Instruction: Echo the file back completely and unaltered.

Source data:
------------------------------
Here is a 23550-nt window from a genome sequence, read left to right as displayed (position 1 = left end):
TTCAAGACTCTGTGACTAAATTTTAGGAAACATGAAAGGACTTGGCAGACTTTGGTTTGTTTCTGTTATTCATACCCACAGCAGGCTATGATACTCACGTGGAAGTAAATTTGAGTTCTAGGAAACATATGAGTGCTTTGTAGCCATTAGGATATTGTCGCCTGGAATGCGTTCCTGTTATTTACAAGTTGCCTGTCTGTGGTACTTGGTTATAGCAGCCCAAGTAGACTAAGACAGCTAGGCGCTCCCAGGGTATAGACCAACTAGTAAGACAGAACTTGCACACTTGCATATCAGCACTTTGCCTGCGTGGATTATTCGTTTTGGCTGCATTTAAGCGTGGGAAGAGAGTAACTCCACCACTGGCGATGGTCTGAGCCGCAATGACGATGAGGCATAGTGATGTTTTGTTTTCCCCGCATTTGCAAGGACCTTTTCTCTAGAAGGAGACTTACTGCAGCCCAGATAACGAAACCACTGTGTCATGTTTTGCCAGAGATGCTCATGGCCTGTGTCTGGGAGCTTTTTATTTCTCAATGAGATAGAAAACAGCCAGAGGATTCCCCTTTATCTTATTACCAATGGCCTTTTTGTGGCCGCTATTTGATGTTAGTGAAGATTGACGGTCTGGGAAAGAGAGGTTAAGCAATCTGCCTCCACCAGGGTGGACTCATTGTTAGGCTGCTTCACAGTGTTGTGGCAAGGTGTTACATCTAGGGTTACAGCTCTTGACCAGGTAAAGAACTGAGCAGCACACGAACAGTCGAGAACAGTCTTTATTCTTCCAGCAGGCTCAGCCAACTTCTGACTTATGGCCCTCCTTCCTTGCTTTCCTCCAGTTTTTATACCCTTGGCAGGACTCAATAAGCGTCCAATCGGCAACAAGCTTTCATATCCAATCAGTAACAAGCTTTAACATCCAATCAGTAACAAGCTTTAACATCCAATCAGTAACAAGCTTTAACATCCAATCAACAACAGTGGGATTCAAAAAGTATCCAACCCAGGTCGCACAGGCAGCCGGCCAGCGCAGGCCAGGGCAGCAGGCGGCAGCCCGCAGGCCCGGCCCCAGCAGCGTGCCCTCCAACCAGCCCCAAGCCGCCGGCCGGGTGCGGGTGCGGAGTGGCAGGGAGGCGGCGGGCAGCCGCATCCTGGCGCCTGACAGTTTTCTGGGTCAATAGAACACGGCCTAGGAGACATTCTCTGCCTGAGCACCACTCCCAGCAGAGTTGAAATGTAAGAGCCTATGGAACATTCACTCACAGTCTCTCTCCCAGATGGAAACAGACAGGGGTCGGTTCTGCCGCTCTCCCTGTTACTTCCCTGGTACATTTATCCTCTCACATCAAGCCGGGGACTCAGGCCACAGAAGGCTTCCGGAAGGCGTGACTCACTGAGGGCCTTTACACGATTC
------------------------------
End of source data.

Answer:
Here is a 23550-nt window from a genome sequence, read left to right as displayed (position 1 = left end):
TTCAAGACTCTGTGACTAAATTTTAGGAAACATGAAAGGACTTGGCAGACTTTGGTTTGTTTCTGTTATTCATACCCACAGCAGGCTATGATACTCACGTGGAAGTAAATTTGAGTTCTAGGAAACATATGAGTGCTTTGTAGCCATTAGGATATTGTCGCCTGGAATGCGTTCCTGTTATTTACAAGTTGCCTGTCTGTGGTACTTGGTTATAGCAGCCCAAGTAGACTAAGACAGCTAGGCGCTCCCAGGGTATAGACCAACTAGTAAGACAGAACTTGCACACTTGCATATCAGCACTTTGCCTGCGTGGATTATTCGTTTTGGCTGCATTTAAGCGTGGGAAGAGAGTAACTCCACCACTGGCGATGGTCTGAGCCGCAATGACGATGAGGCATAGTGATGTTTTGTTTTCCCCGCATTTGCAAGGACCTTTTCTCTAGAAGGAGACTTACTGCAGCCCAGATAACGAAACCACTGTGTCATGTTTTGCCAGAGATGCTCATGGCCTGTGTCTGGGAGCTTTTTATTTCTCAATGAGATAGAAAACAGCCAGAGGATTCCCCTTTATCTTATTACCAATGGCCTTTTTGTGGCCGCTATTTGATGTTAGTGAAGATTGACGGTCTGGGAAAGAGAGGTTAAGCAATCTGCCTCCACCAGGGTGGACTCATTGTTAGGCTGCTTCACAGTGTTGTGGCAAGGTGTTACATCTAGGGTTACAGCTCTTGACCAGGTAAAGAACTGAGCAGCACACGAACAGTCGAGAACAGTCTTTATTCTTCCAGCAGGCTCAGCCAACTTCTGACTTATGGCCCTCCTTCCTTGCTTTCCTCCAGTTTTTATACCCTTGGCAGGACTCAATAAGCGTCCAATCGGCAACAAGCTTTCATATCCAATCAGTAACAAGCTTTAACATCCAATCAGTAACAAGCTTTAACATCCAATCAGTAACAAGCTTTAACATCCAATCAACAACAGTGGGATTCAAAAAGTATCCAACCCAGGTCGCACAGGCAGCCGGCCAGCGCAGGCCAGGGCAGCAGGCGGCAGCCCGCAGGCCCGGCCCCAGCAGCGTGCCCTCCAACCAGCCCCAAGCCGCCGGCCGGGTGCGGGTGCGGAGTGGCAGGGAGGCGGCGGGCAGCCGCATCCTGGCGCCTGACAGTTTTCTGGGTCAATAGAACACGGCCTAGGAGACATTCTCTGCCTGAGCACCACTCCCAGCAGAGTTGAAATGTAAGAGCCTATGGAACATTCACTCACAGTCTCTCTCCCAGATGGAAACAGACAGGGGTCGGTTCTGCCGCTCTCCCTGTTACTTCCCTGGTACATTTATCCTCTCACATCAAGCCGGGGACTCAGGCCACAGAAGGCTTCCGGAAGGCGTGACTCACTGAGGGCCTTTACACGATTC